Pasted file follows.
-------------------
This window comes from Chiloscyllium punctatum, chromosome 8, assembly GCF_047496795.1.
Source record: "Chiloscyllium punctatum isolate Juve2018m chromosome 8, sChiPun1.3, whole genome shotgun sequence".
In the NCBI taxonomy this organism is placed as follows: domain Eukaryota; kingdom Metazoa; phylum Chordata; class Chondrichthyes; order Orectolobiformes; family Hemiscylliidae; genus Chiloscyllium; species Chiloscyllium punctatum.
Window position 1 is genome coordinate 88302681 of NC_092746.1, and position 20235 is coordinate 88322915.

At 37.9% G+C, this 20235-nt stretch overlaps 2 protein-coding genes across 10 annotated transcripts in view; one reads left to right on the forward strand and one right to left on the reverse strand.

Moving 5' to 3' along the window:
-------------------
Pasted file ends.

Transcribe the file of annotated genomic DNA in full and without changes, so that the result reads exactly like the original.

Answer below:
This window comes from Chiloscyllium punctatum, chromosome 8, assembly GCF_047496795.1.
Source record: "Chiloscyllium punctatum isolate Juve2018m chromosome 8, sChiPun1.3, whole genome shotgun sequence".
In the NCBI taxonomy this organism is placed as follows: domain Eukaryota; kingdom Metazoa; phylum Chordata; class Chondrichthyes; order Orectolobiformes; family Hemiscylliidae; genus Chiloscyllium; species Chiloscyllium punctatum.
Window position 1 is genome coordinate 88302681 of NC_092746.1, and position 20235 is coordinate 88322915.

At 37.9% G+C, this 20235-nt stretch overlaps 2 protein-coding genes across 10 annotated transcripts in view; one reads left to right on the forward strand and one right to left on the reverse strand.

Moving 5' to 3' along the window: